We assessed participants who underwent health examinations at Kangbuk Samsung Hospital in South Korea from January 2012 to December 2019. Appendicular skeletal muscle mass was measured using a bioelectrical impedance analyzer, and the skeletal muscle mass index (SMI) was calculated. Participants were divided into the control, mildly low skeletal muscle mass (LMM) (−2 standard deviation [SD] < SMI ≤−1 [SD]), and severely LMM groups (SD ≤−2) based on their SMI. The association between elevated NT-proBNP level (≥125 pg/mL) and skeletal muscle mass was assessed using multivariable logistic regression analysis with adjustment for confounding factors.
Results
This study enrolled 15,013 participants (mean age, 37.52±9.52; men, 54.24%; control, n=12,827; mildly LMM, n=1,998; severely LMM, n=188). Prevalence of elevated NT-proBNP was higher in mildly and severely LMM groups than in the control group (control, 1.19%; mildly LMM, 1.4%; severely LMM, 4.26%; P=0.001). The adjusted odds ratio (OR) of elevated NT-proBNP was significantly higher in severely LMM (OR, 2.87; 95% confidence interval [CI], 1.3 to 6.37) than in control (OR, 1.00; reference) or mildly LMM groups (OR, 1.24; 95% CI, 0.81 to 1.89).
Conclusion
Our results showed that NT-proBNP elevation were more prevalent in participants with LMM. In addition, our study showed an association between skeletal muscle mass and NT-proBNP level in a relatively young and healthy adult population.

Citations

Citations to this article as recorded by  
  • Differences in the Evaluation of Malnutrition and Body Composition Using Bioelectrical Impedance Analysis, Nutritional Ultrasound, and Dual-Energy X-ray Absorptiometry in Patients with Heart Failure
    Ana Benitez-Velasco, Carlos Alzas-Teomiro, Carmen Zurera Gómez, Concepción Muñoz Jiménez, José López Aguilera, Manuel Crespin, Juan Antonio Vallejo-Casas, María Ángeles Gálvez-Moreno, María José Molina Puerta, Aura D. Herrera-Martínez
    Nutrients.2024; 16(10): 1535.     CrossRef
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Brief Report
Diabetes, obesity and metabolism
Performance of Simple Fibrosis Score in Non-Alcoholic Fatty Liver Disease with and without Type 2 Diabetes
Seung Min Chung, Min Kyu Kang, Jun Sung Moon, Jung Gil Park
Endocrinol Metab. 2023;38(2):277-281.   Published online March 13, 2023
DOI: https://doi.org/10.3803/EnM.2022.1635
  • 2,189 View
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AbstractAbstract PDFSupplementary MaterialPubReader   ePub   
This cross-sectional study enrolled 267 patients with metabolic risk factors and established non-alcoholic fatty liver disease in the prospective cohort. The performance of fibrosis-4 (FIB-4) score (≥1.3) to diagnose advanced fibrosis using transient elastography (liver stiffness measurement [LSM] ≥8 kPa) was analyzed. Comparing patients with type 2 diabetes (T2D, n=87) and without (n=180), not FIB-4, but LSM was significantly higher in T2D (P=0.026). The prevalence of advanced fibrosis was 17.2% in T2D and 12.8% in non-T2D. FIB-4 exhibited higher proportion of false negatives in T2D patients (10.9%) than those without (5.2%). The diagnostic performance of FIB-4 was suboptimal in T2D (area under curve [AUC], 0.653; 95% confidence interval [CI], 0.462 to 0.844) compared to that in non-T2D (AUC, 0.826; 95% CI, 0.724 to 0.927). In conclusion, patients with T2D might be beneficial to conduct transient elastography without screening to avoid missing advanced fibrosis.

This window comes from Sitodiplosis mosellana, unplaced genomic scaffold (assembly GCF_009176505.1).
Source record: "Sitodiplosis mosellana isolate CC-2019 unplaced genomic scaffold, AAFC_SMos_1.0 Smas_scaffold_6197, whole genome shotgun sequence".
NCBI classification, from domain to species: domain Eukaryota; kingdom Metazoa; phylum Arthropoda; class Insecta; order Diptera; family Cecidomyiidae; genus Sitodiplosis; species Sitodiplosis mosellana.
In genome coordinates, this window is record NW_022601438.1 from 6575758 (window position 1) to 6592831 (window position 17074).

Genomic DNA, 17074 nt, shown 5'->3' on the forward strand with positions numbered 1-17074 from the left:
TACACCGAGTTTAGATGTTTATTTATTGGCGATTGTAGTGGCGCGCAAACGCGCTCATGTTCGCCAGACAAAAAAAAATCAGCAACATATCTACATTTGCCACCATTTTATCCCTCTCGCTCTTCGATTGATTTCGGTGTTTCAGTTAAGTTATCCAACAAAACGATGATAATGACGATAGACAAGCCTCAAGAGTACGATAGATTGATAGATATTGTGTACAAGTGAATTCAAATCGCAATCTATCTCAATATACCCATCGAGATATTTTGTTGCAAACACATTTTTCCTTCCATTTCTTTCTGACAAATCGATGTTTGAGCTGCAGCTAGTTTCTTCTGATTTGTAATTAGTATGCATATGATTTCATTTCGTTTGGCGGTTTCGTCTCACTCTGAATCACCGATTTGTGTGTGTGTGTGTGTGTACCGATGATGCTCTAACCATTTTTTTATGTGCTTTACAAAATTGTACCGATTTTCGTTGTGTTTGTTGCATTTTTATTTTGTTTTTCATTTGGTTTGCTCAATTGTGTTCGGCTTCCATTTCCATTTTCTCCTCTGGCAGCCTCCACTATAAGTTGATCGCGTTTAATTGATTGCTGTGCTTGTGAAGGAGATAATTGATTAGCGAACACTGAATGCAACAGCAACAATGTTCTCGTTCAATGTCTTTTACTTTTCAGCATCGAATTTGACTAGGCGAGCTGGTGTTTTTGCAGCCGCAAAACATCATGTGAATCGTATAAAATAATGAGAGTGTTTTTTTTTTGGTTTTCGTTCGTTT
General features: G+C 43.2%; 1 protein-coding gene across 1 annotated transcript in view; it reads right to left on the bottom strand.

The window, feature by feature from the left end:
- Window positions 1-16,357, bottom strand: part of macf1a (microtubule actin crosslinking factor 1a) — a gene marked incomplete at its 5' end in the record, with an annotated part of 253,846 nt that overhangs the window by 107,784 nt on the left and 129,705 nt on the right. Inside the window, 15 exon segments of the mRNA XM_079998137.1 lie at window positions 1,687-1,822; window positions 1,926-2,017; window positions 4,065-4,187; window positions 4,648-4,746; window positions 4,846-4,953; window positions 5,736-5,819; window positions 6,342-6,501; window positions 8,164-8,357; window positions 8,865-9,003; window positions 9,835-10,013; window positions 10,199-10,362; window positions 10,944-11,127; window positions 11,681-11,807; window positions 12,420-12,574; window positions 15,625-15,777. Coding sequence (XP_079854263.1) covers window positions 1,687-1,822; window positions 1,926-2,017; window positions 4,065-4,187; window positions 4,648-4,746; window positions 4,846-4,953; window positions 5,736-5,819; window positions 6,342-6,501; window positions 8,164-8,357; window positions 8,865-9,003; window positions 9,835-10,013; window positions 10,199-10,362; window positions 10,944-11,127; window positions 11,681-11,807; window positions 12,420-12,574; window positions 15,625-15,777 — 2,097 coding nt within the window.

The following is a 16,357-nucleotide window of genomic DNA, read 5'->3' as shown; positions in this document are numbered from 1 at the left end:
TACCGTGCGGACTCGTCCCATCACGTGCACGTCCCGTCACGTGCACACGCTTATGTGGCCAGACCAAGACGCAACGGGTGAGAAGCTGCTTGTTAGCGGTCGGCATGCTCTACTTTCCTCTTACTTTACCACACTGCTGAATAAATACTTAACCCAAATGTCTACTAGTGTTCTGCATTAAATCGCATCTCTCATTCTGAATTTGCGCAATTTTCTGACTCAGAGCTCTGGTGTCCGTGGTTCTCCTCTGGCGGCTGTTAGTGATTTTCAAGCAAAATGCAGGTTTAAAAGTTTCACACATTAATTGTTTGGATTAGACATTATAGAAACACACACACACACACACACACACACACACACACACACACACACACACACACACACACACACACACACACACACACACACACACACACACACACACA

Citations

Citations to this article as recorded by  
  • Multiple Definitions of Fatty Liver Disease: Which One Most Accurately Predicts Diabetes?
    Eun-Jung Rhee
    Endocrinology and Metabolism.2024; 39(2): 397.     CrossRef
  • Insulin Resistance, Non-Alcoholic Fatty Liver Disease and Type 2 Diabetes Mellitus: Clinical and Experimental Perspective
    Inha Jung, Dae-Jeong Koo, Won-Young Lee
    Diabetes & Metabolism Journal.2024; 48(3): 327.     CrossRef
  • Prevalence of High and Moderate Risk of Liver Fibrosis Among Patients With Diabetes at a Noncommunicable Diseases (NCD) Clinic in a Primary Healthcare Center in Northern India
    Anubhav Mondal, Aninda Debnath, Ghurumourthy Dhandapani, Abhishek Sharma, Shveta Lukhmana, Geeta Yadav
    Cureus.2023;[Epub]     CrossRef
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Image of Interest
Thyroid
Propylthiouracil-Induced Antineutrophil Cytoplasmic Antibody-Positive Vasculitis and Agranulocytosis: A Rare Case with Life-Threatening Multiple Systemic Manifestations
Da Hyun Kang, Mi-Kyung Song, Sang-Hyeon Ju, Song-I Lee, Yea Eun Kang
Endocrinol Metab. 2023;38(2):282-284.   Published online March 13, 2023
DOI: https://doi.org/10.3803/EnM.2022.1643
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Citations

Citations to this article as recorded by  
  • Methylprednisolone/propylthiouracil

    Reactions Weekly.2023; 1962(1): 264.     CrossRef
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Letter
Thyroid
Thyroid Disorder: A Possible Forgotten Clinical Feature of Monkeypox
Beuy Joob, Viroj Wiwanitkit
Endocrinol Metab. 2023;38(2):285-286.   Published online September 28, 2022
DOI: https://doi.org/10.3803/EnM.2022.1566
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Corrigendum
Miscellaneous
Corrigendum: Affiliation Correction. Development and Validation of a Risk Scoring System Derived from Meta-Analyses for Papillary Thyroid Cancer
Sunghwan Suh, Tae Sik Goh, Yun Hak Kim, Sae-Ock Oh, Kyoungjune Pak, Ju Won Seok, In Joo Kim
Endocrinol Metab. 2023;38(2):287.   Published online April 27, 2023
DOI: https://doi.org/10.3803/EnM.2023.202
Corrects: Endocrinol Metab 2020;35(2):435
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Endocrinol Metab : Endocrinology and Metabolism